The fishing industry is very prevalent and important on the islands of Maine, so the island communities are important to preserve.


Constructing a Flowchart in Biology

By Amy Wang, V Form

Constructing a Flowchart in Biology

Editor’s Note: The following description of the assignment provided by Ms. Kimberly Berndt, STEM Faculty–

It can be challenging to understand the complex physiological mechanisms and pathways we explore in Biology.  One effective strategy to synthesize, organize, and review information is through visual thinking.  We employ visual thinking in a number of ways.  In this assignment, students were charged with constructing a flowchart to illustrate their current understanding of how carbohydrates are metabolized.

An effective flowchart takes a complex process and simplifies it in a manner that makes the information more accessible.  Flowcharts can be found in many Biology textbooks for this reason.   However, the process of constructing a flowchart can be an even more effective tool for learning.  Constructing a flowchart requires multiple intellectual tasks. (more…)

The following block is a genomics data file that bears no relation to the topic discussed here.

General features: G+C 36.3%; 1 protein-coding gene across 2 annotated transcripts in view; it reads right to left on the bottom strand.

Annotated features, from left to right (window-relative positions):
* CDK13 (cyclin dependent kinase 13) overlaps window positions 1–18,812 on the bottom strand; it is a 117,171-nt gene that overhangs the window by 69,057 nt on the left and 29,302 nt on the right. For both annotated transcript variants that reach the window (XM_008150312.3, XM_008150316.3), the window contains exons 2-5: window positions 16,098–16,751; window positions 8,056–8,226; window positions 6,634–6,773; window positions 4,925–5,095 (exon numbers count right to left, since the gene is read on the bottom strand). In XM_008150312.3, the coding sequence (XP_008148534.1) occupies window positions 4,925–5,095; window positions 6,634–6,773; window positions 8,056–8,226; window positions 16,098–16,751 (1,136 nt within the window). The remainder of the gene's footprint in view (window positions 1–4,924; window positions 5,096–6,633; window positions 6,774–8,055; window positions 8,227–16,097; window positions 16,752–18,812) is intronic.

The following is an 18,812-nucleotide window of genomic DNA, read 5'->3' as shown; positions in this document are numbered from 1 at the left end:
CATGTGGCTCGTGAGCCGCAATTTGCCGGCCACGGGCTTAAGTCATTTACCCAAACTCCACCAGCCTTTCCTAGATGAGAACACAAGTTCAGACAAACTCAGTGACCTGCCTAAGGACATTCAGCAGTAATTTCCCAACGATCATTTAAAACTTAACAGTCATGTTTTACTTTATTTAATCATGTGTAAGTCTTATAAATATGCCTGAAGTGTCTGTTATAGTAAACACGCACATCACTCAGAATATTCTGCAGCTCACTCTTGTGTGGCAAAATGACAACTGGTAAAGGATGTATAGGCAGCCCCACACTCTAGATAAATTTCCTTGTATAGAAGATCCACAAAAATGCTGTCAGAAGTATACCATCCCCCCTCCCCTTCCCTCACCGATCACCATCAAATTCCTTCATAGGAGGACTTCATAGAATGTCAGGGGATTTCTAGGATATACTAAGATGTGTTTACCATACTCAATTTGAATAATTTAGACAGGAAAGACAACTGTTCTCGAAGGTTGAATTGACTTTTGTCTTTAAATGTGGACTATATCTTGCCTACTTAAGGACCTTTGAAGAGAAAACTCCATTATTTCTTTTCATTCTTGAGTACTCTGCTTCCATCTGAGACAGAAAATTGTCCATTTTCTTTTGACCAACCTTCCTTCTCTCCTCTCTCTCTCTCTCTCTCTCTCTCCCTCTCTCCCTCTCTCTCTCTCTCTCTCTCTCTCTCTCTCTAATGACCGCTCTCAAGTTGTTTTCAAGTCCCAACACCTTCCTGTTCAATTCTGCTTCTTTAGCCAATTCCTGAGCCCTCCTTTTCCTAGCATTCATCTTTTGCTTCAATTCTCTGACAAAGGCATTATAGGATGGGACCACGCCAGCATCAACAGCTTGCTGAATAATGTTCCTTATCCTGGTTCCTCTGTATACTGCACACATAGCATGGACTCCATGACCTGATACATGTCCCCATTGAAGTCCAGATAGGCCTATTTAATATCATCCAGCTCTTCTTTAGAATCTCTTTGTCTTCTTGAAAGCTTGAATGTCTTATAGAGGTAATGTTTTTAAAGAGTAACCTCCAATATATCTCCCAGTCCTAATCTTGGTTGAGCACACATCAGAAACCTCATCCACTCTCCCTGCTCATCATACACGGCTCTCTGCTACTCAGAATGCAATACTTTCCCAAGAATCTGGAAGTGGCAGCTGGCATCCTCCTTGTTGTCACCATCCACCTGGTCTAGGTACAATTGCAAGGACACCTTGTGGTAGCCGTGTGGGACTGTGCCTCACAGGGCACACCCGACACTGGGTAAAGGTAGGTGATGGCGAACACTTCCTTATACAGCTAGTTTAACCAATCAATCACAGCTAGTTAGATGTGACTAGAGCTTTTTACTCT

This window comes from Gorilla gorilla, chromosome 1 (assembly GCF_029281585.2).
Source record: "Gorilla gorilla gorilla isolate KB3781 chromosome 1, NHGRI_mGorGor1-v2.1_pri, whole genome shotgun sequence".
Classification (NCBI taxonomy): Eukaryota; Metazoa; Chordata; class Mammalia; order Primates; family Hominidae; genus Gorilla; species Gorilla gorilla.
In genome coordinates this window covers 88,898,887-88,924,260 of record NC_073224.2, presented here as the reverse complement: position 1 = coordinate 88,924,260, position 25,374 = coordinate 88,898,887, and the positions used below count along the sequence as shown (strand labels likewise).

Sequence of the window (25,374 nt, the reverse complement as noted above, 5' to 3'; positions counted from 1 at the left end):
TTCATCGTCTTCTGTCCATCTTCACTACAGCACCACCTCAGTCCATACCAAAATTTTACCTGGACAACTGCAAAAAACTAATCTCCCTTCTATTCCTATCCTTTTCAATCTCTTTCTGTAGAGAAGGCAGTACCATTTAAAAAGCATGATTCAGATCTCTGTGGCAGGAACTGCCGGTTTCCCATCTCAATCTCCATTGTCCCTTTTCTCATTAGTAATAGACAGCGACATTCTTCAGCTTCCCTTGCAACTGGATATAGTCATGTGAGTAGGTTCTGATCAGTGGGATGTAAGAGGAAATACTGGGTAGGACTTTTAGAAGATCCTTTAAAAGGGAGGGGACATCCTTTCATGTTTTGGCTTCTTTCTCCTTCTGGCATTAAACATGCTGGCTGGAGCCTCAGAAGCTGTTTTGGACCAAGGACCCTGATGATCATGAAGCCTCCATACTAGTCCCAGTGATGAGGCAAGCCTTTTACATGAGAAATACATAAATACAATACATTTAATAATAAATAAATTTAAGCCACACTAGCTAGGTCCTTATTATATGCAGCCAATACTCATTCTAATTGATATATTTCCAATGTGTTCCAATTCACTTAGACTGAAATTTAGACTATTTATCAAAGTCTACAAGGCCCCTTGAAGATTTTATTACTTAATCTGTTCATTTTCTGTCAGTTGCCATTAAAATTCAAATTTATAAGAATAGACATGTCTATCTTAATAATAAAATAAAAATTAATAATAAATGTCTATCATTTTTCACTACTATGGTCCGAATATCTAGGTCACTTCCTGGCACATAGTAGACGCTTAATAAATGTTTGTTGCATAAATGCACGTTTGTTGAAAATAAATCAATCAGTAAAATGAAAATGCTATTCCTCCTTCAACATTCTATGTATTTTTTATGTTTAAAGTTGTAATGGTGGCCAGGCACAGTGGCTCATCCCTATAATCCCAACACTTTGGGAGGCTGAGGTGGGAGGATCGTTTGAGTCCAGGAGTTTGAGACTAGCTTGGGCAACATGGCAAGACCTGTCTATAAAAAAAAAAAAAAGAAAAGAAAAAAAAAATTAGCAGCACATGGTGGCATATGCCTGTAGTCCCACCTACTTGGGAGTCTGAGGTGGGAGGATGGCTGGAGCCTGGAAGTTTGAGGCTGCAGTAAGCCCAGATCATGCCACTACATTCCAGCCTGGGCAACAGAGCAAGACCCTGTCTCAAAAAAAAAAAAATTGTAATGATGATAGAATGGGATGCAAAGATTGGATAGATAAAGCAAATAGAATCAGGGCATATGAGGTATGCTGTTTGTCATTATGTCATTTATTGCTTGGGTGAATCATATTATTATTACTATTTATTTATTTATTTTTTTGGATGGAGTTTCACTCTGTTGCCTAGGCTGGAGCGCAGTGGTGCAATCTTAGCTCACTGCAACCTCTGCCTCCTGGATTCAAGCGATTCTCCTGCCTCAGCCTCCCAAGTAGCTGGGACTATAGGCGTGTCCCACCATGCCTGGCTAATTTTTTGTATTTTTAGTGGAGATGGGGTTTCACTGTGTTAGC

A New Reality for Cancer Patients

By Sophie Haugen, VI Form

A New Reality for Cancer Patients

“No radiation. No Chemo. No Cancer.” These are the words on the sign hanging from the window of the Ben Towne Center for Childhood Cancer Research at the Seattle Children’s Research Institute. Partway through my fifth form year in Advanced Biology, Jack Thalmann and I were fortunate enough to be selected for internship positions at a cutting-edge research lab for one month of the coming summer.